Hi, I’m a pro-choice dad. I’m also pro-life. I’m definitely not anti-life. I just think the rankings go: 1. Choice, 2. Life. If you are what we call pro-life, you may also not be anti-choice. It may just be: 1. Life, 2. Choice. I think the overtures about “if you didn’t want a baby you shouldn’t have had sex” are really a little far-reaching for political discourse. You may feel the same way when I say “females have a right to control their own bodies.” Both are valid, and also beside the point. The point is whether it should be legal to prevent a conceived embryo from gestating to full term viability. I want to try and have this conversation, of abortion, but to have it differently than the way we’ve been socialized to have it. That way hasn’t ever worked and won’t ever. We have to find a different way to a common understanding. Hear me out today, and I promise to do the same for you tomorrow.
Honestly, my main thought is that you’ve been tricked. Let me explain: Abortion is a common procedure. There are six countries where it is banned entirely: El Salvador, Nicaragua, Chile, the Dominican Republic, Malta, and the Vatican. Typically, the more developed a country is, the less restrictive it is regarding abortions. Most countries allow for abortion during the first trimester and in special circumstances after that. In America, over 90% of abortions are performed in the first trimester. For some reason, abortion law has become an all-out dogfight in the United States, with a lot of folks identifying as single-issue pro-life voters, trying to scale back the procedure as far back as they can take it, not attempting to reach a compromise, just hoping to keep winning the fight, forever.
The politicization of abortion law begins, as most horrors of modern American politics do, with Richard Nixon. From Vox: “During his 1972 presidential campaign, Republican Richard Nixon began staking out anti-abortion positions as part of a strategy to appeal to Catholic voters and other social conservatives. After Nixon won the election and a majority of Catholic votes, Republican strategists began using the same tactics in Congress, as well as forging coalitions with evangelical groups around opposition to abortion.”
A theme I’ve noticed with Republicans (and in some cases with establishment Democrats) is principles following from power, rather than the traditional, ideal method of being granted power in response to showcasing strong principles. As in, fighting abortion rights will get Republicans more votes and increase their power, thus they become at once anti-abortion. This principle did not exist before the advantage of having it was revealed. That’s not very principled. We’ve seen plenty of stories about Republicans — rumors that Donald Trump is among this group make sense, but are as of yet unproven— paying for women (to whom they are not married) to have abortions. Their pro-life principles don’t extend back to their personal lives, by and large. Even this past week, Trump was treated for Coronavirus with a stem-cell based treatment, derived from an abortion. None of these single-use infractions have sown any effective degree of doubt in the integrity of pro-life politicians. They should.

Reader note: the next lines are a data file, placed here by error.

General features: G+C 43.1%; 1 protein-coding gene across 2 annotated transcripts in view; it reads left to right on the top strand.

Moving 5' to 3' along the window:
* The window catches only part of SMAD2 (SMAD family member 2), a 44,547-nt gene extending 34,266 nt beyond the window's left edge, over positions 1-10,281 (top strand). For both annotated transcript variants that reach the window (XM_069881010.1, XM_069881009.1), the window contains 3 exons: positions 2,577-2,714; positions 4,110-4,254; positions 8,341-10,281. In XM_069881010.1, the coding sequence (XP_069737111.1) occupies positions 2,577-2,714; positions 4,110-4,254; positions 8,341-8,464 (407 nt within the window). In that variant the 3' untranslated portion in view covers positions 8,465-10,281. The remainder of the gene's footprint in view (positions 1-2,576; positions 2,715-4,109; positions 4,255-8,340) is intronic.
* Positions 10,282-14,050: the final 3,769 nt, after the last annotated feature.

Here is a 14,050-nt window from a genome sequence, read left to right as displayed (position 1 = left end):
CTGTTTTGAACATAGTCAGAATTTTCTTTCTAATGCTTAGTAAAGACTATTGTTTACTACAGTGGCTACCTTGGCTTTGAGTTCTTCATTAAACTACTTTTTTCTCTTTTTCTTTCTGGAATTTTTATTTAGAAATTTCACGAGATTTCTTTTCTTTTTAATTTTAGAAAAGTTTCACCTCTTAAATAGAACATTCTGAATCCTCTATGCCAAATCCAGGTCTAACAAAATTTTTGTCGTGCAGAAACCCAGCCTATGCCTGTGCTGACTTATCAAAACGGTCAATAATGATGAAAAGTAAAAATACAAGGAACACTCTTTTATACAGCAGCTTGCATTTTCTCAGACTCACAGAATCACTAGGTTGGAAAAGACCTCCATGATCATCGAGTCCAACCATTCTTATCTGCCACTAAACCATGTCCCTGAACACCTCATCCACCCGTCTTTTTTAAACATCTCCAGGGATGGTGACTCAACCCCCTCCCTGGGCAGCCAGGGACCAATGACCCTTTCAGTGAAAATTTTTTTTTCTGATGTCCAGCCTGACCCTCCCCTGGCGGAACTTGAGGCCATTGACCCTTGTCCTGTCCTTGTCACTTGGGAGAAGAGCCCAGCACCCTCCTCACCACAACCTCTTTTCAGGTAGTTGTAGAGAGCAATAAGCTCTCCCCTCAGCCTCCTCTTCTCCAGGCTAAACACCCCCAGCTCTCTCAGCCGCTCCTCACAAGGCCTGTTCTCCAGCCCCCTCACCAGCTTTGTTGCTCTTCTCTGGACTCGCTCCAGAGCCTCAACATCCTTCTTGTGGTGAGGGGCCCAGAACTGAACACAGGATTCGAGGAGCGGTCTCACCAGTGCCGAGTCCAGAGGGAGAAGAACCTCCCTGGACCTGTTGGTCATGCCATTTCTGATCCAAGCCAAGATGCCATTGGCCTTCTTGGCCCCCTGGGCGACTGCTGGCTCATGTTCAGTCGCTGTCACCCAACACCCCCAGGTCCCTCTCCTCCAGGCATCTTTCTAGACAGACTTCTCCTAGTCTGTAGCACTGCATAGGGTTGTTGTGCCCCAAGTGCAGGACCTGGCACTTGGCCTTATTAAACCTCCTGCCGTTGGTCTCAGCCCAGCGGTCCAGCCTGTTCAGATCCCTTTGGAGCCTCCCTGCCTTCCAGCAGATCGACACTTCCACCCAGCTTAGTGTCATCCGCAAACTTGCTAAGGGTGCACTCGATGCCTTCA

A note on abortions: They’re bad. Nobody wants to get them. I think Republicans believe some of their constituents are stupid enough to believe that democrats strive to abort babies, and are fast with allegations that Politician X supports abortion “UP TO THE MOMENT OF BIRTH.” For what it’s worth, this is nothing more than a talking point whipped up at GOP HQ to go and piss a bunch of you off. Nobody wants to do things like that. This is such a stupid hypothetical, yet it causes so much misplaced anger towards democrats who are just trying to meet constituent needs. It’s a waste of keystrokes to diffuse this belief, I would hope, and yet I know we’re not there yet. They really are relentless on Fox News.
The point of me writing all this isn’t to make you pro-choice. I don’t think I can do that, and that’s fine. I honestly think it’s something deep inside us, possibly genetic, that dictates what we view as the start of life versus “just a blob of cells,” as my mother used to say. I just want you to realize that the people who are so adamantly pro-life on the campaign trail are performing as such just so you’ll vote for them despite offering you few actual incentives besides. It’s a bad-faith gesture that isn’t followed through on to any huge extent. There are plenty of real people, people of principle and integrity who stand against abortion. I think it’s necessary for these people to take back the term pro-life from those who use it to exploit their votes and campaign donations.
Abortion is an ugly thing, but I don’t think its legality should be a point of contest. In fact, I’m pretty sure the path to the fewest possible abortions involves conceding this. If the legal fight over abortion died tomorrow, the American people could unify around a campaign to drive this number into the ground. This would entail sex education, birth control, and fundraising for adoption agencies rather than political machines. We have to put people in situations where they feel comfortable having kids, and give them resources to not get pregnant if they don’t want to. The thing about pro-choice and pro-life, is they don’t preclude each other. A great country gives its women the right to choose, and provides the type of healthcare and economic opportunity so that choosing life makes more sense. We need to strive toward that, not toward imposing bans that would take us back in time and uphold antiquated power dynamics over women who bear the brunt of the struggle caused by pregnancy and parenting. Pro-life should incorporate choice. We want more women to choose life, not to have to give birth or — and this is critical — abort unsafely because the laws forbid a medical procedure that is legal in Canada, Mexico, Europe, pretty much everywhere.